Avalanche Advisory published on March 25, 2018 @ 6:38 am
Issued by Dave Bingaman - Payette Avalanche Center
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The avalanche hazard is LOW today.  2 days of cooling temperatures have made for a generally stable snowpack.  Small loose/wet avalanches are possible IF the sun makes an appearance over the next couple of days but these will be confined to steep, rocky areas that are getting direct sun affect.  Shallow wind slabs may still be found on northerly aspects.  Remember, LOW hazard does not mean no hazard, keep your eyes open for variable conditions.

How to read the advisory

  • Generally safe avalanche conditions. Watch for unstable snow on isolated terrain features.
Avalanche Problem 1: Wind Slab
  • Character ?
  • Aspect/Elevation ?
  • Likelihood ?
    Very Likely
  • Size ?
    Very Large

Shallow wind slabs are still lingering close to the ridgelines.  Keep your eyes open for drifted, or pillowy looking deposits on E, NE, N or NW aspects if you are in steep, wind affected terrain.  Most of the drifts are very shallow and formed Friday night and Saturday morning.  Some of these shallow drifts may be camoflaging older, stiffer wind slabs below.  Hollow, or drummy feeling or sounding snow is a red flag for wind slab. 

Cornices have failed over the last few days as well and there are still some large cornices dotting the ridgelines.  Give overhanging cornices a wide berth right now as they will continue to fail as the snowpack warms up again early this week or if you get too close to the edge.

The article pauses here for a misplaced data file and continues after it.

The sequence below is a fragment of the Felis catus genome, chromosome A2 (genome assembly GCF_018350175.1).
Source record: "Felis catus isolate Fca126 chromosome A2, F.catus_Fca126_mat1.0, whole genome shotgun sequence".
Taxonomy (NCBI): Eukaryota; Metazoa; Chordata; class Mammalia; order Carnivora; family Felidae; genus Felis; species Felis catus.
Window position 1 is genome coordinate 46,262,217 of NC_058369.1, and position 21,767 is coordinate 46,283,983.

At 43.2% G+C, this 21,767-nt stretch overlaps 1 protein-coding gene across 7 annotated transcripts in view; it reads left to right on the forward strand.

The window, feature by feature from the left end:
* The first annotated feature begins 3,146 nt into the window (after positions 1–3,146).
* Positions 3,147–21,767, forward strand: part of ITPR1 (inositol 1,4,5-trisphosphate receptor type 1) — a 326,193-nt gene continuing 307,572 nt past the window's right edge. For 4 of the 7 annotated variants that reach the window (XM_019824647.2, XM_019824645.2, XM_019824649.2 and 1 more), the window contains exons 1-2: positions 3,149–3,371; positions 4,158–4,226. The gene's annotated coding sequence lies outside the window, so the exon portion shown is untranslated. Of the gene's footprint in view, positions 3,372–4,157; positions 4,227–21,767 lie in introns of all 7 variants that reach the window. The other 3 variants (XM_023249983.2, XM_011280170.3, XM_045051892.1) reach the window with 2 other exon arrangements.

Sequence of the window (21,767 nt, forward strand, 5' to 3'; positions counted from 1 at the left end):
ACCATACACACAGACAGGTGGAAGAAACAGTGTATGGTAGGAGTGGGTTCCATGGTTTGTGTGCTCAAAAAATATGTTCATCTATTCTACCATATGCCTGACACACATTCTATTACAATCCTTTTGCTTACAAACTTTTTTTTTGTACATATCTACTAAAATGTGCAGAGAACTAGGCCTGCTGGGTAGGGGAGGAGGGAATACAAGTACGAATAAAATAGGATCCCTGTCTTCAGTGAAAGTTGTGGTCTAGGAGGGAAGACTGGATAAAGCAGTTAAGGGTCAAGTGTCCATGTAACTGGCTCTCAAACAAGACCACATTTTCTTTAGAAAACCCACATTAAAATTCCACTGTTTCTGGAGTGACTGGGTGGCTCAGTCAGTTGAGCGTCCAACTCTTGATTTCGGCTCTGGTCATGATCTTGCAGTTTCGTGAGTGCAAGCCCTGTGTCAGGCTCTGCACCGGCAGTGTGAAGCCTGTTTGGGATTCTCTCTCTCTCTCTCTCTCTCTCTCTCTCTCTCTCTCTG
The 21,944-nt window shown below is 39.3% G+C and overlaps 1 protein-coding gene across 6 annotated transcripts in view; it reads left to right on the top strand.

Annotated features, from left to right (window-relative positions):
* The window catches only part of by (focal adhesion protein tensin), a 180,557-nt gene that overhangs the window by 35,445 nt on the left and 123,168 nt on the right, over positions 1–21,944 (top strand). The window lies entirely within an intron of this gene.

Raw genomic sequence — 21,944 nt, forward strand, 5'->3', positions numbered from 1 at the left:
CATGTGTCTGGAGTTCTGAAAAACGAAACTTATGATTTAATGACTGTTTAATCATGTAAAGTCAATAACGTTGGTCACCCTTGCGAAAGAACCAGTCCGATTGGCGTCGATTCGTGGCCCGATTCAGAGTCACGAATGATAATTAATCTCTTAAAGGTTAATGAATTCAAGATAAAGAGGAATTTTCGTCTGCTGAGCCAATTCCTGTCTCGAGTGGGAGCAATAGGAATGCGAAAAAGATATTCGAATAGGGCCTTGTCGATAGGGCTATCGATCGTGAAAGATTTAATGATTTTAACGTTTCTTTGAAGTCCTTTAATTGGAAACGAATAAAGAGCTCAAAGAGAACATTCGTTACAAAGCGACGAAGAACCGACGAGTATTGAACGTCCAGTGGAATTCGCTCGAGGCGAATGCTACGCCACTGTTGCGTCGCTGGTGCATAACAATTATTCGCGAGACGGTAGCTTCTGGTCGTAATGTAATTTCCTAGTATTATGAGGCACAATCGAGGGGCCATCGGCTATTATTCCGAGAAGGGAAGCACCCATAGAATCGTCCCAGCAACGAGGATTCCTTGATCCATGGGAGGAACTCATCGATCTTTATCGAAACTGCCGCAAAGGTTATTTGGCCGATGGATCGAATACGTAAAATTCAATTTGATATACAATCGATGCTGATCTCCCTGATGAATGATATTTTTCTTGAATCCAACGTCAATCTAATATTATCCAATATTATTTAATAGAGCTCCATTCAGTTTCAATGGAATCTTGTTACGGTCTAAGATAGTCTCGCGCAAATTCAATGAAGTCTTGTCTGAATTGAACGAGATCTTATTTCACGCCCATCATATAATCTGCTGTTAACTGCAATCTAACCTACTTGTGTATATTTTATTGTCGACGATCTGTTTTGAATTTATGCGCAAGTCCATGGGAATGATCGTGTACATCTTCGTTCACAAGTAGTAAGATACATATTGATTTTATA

recent observations

The snowpack is doing a great job refreezing and healing itself right now.  The upper portion of the snowpack got saturated and 2 days of cooler weather have allowed the rain soaked portion of the snowpack to refreeze.  Some areas have a 2-3 inch crust that is sitting on less consolidated snow below but yesterday our pit tests showed little potential for triggering anything below the crust.  Skis are not penetrating this crust and snowmobiles are able to penetrate it in some areas but not in others.  If the sun or a combination of sun and warmer temperatures materialize tomorrow, expect the solar aspects to start shedding snow again in the form of small loose/wet avalanches.  So far over the last 2 days,  the high temps in the mountains did little to soften the crust even in the afternoon.

CURRENT CONDITIONS Today's Weather Observations From the Granite Weather Station at 7700 ft.:
0600 temperature: 14 deg. F.
Max. temperature in the last 24 hours: 21 deg. F.
Average wind direction during the last 24 hours: WSW
Average wind speed during the last 24 hours: 8 mph
Maximum wind gust in the last 24 hours: 32 mph
New snowfall in the last 24 hours: NA inches
Total snow depth: 63 inches

This avalanche advisory is provided through a partnership between the Payette National Forest and the Payette Avalanche Center. This advisory covers the West Central Mountains between Hard Butte on the north and Council Mountain on the south. This advisory applies only to backcountry areas outside established ski area boundaries. This advisory describes general avalanche conditions and local variations always occur. This advisory expires at midnight on the posted day unless otherwise noted. The information in this advisory is provided by the USDA Forest Service who is solely responsible for its content.